One American in 560 becomes a doctor . . . Only one black American
in 3800 does. Why? The answers and what can be done about them are
presented in this succinct and important book by Dr. James L.
Curtis. Blacks, Medical Schools, and Society provides an insightful
history of the black physician in America from colonial times to
the present as well as an incisive analysis of contemporary trends
and future prospects in black medical education. Examining high
school programs and premedical workshops such as the Cornell
Medical School-Hampton Institute collaboration, the author
evaluates the impact of current approaches and suggests practical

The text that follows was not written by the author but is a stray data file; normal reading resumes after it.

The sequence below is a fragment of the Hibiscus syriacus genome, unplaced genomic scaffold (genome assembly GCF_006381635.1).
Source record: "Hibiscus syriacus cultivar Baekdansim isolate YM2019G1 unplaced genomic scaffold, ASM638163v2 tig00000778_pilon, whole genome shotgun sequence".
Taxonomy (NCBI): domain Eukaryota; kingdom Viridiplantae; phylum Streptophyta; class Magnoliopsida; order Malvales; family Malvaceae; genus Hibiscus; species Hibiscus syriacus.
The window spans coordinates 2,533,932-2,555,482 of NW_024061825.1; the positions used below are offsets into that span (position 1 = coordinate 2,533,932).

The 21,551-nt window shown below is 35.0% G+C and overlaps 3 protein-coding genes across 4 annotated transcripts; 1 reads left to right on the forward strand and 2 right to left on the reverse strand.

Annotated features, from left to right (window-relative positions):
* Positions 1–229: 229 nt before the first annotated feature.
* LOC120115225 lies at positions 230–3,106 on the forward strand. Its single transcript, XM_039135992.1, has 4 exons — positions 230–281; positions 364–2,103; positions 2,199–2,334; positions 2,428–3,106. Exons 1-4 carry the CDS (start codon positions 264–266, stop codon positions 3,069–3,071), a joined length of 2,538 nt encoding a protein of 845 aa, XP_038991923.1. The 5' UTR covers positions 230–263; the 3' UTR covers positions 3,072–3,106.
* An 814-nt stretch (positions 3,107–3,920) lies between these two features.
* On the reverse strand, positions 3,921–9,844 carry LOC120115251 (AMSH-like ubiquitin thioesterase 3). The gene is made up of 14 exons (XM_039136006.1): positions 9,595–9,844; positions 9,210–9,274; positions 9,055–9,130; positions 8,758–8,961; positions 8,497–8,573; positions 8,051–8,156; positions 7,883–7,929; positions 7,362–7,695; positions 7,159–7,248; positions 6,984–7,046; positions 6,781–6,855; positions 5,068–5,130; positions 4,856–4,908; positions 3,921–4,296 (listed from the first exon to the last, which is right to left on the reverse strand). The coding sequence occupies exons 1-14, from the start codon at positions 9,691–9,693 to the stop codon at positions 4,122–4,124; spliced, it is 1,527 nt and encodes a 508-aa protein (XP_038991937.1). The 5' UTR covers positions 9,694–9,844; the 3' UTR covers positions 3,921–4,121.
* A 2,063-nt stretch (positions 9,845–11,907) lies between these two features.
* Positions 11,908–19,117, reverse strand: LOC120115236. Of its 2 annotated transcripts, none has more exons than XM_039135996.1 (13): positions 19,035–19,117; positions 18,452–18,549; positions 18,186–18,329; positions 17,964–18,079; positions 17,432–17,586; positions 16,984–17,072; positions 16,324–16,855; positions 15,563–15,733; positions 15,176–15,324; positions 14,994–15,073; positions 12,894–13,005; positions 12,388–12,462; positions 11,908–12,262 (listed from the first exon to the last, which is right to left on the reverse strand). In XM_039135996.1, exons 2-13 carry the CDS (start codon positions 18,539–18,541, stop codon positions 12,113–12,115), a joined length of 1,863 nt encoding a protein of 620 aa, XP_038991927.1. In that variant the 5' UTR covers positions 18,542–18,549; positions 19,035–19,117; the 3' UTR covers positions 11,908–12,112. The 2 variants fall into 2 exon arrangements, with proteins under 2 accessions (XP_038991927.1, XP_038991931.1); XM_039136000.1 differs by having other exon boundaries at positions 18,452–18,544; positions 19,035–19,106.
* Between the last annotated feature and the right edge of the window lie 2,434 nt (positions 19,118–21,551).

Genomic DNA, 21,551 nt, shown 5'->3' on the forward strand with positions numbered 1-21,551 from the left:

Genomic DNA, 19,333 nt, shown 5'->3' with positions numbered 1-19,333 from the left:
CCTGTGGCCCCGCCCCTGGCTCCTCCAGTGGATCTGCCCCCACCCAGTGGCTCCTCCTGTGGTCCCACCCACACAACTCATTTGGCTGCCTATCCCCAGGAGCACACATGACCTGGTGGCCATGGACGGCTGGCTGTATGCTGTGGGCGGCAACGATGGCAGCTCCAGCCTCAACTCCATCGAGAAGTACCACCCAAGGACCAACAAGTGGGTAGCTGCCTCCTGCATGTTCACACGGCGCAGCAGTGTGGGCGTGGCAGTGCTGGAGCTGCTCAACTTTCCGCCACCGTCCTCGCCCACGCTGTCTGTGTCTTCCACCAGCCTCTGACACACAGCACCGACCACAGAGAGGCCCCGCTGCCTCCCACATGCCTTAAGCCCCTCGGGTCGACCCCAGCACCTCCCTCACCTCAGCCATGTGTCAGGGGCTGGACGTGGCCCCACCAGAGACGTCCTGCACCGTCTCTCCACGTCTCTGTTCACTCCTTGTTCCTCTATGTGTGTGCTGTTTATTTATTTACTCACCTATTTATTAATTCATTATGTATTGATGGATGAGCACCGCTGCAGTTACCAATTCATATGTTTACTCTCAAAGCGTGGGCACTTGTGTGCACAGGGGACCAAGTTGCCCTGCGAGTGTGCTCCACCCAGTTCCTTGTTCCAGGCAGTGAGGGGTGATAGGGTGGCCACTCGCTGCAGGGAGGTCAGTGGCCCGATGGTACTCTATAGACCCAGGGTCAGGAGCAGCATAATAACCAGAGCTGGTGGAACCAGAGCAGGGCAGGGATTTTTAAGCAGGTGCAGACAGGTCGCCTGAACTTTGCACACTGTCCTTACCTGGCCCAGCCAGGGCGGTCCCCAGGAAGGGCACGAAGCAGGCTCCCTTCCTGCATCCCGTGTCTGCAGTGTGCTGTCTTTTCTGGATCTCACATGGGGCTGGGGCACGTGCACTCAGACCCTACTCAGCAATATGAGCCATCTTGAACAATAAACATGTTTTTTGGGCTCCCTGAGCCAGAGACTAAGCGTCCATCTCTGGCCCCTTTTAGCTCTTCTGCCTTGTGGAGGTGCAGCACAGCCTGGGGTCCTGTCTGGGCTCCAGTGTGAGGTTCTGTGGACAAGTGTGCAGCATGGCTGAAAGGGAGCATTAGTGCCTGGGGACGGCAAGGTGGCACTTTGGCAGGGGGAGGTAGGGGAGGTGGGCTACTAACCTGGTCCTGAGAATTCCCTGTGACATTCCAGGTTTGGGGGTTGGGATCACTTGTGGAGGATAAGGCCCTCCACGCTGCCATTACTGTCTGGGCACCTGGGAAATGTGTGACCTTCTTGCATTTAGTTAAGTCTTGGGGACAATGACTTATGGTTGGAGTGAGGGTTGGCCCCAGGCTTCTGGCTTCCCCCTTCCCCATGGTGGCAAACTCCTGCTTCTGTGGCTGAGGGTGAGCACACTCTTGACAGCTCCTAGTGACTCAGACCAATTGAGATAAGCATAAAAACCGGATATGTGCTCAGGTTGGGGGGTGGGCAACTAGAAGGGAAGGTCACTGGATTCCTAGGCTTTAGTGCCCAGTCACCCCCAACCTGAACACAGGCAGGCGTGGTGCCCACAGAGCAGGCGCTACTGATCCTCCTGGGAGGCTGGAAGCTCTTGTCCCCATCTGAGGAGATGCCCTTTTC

steps to increase the quality and quantity of trained black doctors
and dentists. At a time when physicians are in short supply, and
when for the first time more than half of the country's black
medical students are attending predominantly white schools, this
book offers a significant and straightforward commentary on the
medical practices of a multiracial society.
The University of Michigan Press
|Country of origin:
||203 x 127mm (L x W)
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